What does credit card travel insurance cover? 10 things you need to know

Free travel insurance? How does that happen? It's one of a package of perks that comes with certain credit cards. It's not free in the sense that it usually applies only to those cards with a relatively high annual fee, often those with "Platinum" of "Diamond" somewhere in their name. But if you travel frequently, complimentary travel insurance is one of a basket of goodies that make your travels easier and cheaper – and those perks just might make it worth your while signing up.

Among other advantages, the travel insurance that comes with credit cards is convenient. You don't have to shop around. As long as you're compliant with the conditions, and broadly speaking that means paying for your travel using your credit card, the travel insurance kicks in as soon as you make your booking. No need to spend time working your way through the terms and conditions of various standalone policies.

While you'll generally be covered for most things – loss or damage to your property, personal liability, medical and hospital expenses and trip cancellation due to unforeseen circumstances – at about the same level as you would with most standalone policies,  be aware: there are differences.

Check you've got it

Not all cards offer complimentary travel insurance, especially those with no annual fee. Some airline-affiliated cards do, and so do those that come with generous points-per-dollar.

Do you qualify?

To take advantage of the free travel insurance that comes with many elite level credit cards, a traveller must charge either all or a portion of their travels above a specified amount to the card. There might also be a minimum spend. For example with eligible Westpac credit cards you must spend at least $A500 on the card on prepaid travel costs.

Do you need to activate the insurance?

In most cases the travel insurance policy is activated automatically when you book and pay for your travel using the card but some, such as CommBank's credit card customers, need to activate coverage online.

Who's covered?

As well as the primary cardholder, most complimentary credit card travel insurance covers spouse and dependent children provided they meet the requirements – ie their travels were also paid to the required level using the eligible credit card, and as long as you're all travelling together for the duration of the trip. Family members usually includes legally dependent children including stepchildren or legally adopted children up to 22 years of age and who are wholly dependent on the cardholder for financial support. Some cards require that dependent children under 18 must live with the primary cardholder in order for cover to apply.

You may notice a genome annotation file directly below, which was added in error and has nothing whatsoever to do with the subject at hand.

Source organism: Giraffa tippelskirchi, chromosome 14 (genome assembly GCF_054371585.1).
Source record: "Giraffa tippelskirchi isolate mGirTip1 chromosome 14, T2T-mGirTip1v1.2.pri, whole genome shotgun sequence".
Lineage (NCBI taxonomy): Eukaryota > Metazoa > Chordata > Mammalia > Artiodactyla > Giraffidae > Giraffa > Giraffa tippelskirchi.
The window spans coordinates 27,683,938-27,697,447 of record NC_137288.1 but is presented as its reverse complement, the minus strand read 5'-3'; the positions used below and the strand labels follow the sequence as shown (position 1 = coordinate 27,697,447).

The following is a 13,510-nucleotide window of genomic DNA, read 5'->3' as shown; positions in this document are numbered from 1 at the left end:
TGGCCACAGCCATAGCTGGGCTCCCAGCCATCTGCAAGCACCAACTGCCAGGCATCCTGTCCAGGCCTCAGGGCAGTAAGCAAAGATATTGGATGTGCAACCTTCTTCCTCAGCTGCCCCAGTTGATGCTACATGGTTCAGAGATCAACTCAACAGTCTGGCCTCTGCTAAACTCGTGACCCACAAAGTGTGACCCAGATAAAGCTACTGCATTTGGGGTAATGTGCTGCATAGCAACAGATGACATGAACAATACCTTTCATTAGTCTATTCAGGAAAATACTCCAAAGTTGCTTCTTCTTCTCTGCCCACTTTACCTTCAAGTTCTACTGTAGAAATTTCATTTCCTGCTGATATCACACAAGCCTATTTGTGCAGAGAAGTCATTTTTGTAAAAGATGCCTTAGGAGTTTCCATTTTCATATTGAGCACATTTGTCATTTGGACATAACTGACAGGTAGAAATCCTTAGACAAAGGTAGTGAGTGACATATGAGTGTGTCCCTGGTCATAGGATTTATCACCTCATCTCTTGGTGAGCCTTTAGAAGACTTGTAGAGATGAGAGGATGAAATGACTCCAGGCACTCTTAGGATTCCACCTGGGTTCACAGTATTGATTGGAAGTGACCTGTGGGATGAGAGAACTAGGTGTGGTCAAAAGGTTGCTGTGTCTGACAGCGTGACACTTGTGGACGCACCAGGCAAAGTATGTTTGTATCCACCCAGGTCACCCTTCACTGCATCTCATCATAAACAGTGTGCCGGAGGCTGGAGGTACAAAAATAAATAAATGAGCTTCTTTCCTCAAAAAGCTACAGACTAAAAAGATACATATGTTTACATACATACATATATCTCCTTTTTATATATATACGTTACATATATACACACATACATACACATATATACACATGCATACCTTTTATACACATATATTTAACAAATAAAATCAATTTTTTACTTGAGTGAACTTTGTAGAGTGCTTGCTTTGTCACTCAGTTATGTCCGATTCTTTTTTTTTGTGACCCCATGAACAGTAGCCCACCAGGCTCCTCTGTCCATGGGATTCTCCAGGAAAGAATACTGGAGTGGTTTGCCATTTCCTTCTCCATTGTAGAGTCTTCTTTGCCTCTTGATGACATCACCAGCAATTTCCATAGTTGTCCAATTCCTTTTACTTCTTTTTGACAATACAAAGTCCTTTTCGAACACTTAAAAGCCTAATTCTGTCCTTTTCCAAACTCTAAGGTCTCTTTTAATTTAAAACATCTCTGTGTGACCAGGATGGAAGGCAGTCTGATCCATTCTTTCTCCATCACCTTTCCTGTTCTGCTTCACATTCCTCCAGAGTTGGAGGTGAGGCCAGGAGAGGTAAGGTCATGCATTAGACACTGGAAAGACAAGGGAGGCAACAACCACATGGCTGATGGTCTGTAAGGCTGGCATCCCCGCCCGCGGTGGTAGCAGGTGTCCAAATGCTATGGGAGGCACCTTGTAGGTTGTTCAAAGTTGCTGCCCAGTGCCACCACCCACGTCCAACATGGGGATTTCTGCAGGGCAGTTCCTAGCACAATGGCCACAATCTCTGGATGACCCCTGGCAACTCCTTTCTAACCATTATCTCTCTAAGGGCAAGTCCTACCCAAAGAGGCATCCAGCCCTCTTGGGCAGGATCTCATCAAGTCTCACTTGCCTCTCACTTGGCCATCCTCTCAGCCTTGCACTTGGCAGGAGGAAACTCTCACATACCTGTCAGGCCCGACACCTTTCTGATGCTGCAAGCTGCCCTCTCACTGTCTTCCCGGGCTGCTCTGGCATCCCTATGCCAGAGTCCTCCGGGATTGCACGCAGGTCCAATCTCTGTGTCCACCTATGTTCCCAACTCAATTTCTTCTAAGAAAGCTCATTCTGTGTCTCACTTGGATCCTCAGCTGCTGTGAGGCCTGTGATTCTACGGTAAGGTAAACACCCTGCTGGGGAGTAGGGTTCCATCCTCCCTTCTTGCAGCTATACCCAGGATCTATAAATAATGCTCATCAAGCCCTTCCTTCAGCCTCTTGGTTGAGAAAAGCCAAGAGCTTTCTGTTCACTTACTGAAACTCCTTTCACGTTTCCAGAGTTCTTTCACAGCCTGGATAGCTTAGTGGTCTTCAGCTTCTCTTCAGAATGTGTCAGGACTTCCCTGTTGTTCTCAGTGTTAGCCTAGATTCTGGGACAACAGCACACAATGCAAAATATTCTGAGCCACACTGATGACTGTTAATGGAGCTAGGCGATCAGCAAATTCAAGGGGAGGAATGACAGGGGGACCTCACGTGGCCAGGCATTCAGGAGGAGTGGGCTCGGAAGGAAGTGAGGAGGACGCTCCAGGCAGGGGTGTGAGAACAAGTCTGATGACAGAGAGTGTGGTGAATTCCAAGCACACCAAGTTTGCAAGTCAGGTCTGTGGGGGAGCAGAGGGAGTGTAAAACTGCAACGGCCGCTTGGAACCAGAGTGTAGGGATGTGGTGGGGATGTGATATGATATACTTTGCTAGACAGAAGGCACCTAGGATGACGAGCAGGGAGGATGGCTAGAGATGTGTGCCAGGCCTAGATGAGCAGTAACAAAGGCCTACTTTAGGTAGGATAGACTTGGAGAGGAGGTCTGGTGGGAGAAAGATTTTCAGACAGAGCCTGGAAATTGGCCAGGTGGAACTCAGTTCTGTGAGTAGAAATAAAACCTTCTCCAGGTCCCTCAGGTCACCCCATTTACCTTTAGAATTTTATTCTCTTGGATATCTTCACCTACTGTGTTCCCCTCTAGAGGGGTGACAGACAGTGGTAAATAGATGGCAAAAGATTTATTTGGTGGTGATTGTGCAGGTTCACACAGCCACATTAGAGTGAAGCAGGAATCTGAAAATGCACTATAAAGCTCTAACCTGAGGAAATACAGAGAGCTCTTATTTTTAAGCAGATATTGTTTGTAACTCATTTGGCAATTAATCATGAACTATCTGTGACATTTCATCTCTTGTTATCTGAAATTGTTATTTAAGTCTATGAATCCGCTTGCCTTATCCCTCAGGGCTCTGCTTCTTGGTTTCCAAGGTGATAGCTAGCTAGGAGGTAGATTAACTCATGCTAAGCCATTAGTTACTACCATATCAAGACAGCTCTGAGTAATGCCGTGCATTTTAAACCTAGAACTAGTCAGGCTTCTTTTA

Pre-existing medical conditions

Most credit card travel insurance policies specifically exclude any claim arising from a pre-existing medical condition. That includes late-term pregnancy, diabetes, high blood pressure, asthma and psychological and psychiatric conditions among others.

Age limit

Most credit card travel insurance has an age limit of 80 years. Hence its popularity with older travellers who often have real problems getting coverage at a price they're prepared to pay. It's not carte blanche however. Those over 65 might face some restrictions.

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Who am I insured with?

The credit card provider will have a contract with an insurance underwriter. They're the ones that set the terms and conditions. As far as your credit card provider is concerned it's an arm's-length relationship and any concerns, claims or disputes should be referred to the underwriter.

When does the insurance end?

Usually on the date you return home, and that's one of the ways that you might be disadvantaged with this complimentary cover. If you need medical treatment after you return home for an illness or infection caught during your travels, a retail travel insurance policy will often cover you for several months after you return home.

Medical cover

Cover for medical is comparable with most standalone travel insurance policies. One that's different is the cover provided to American Express Platinum Edge cardholders. Under the terms and conditions, the policy document states "We will not pay medical costs over $1500 without prior authorisation by CHUBB Assistance." That could be problematic if anything happens that requires urgent medical treatment.

Is there a maximum trip length?

This varies but it's often generous – up to six months. If you were to pay for a six-month travel insurance policy, that cost alone would cover your annual membership fees for many elite level cards.

See also: Common travel insurance traps: What you need to know

See also: Why travellers shouldn't fall for 'cash passport' money cards

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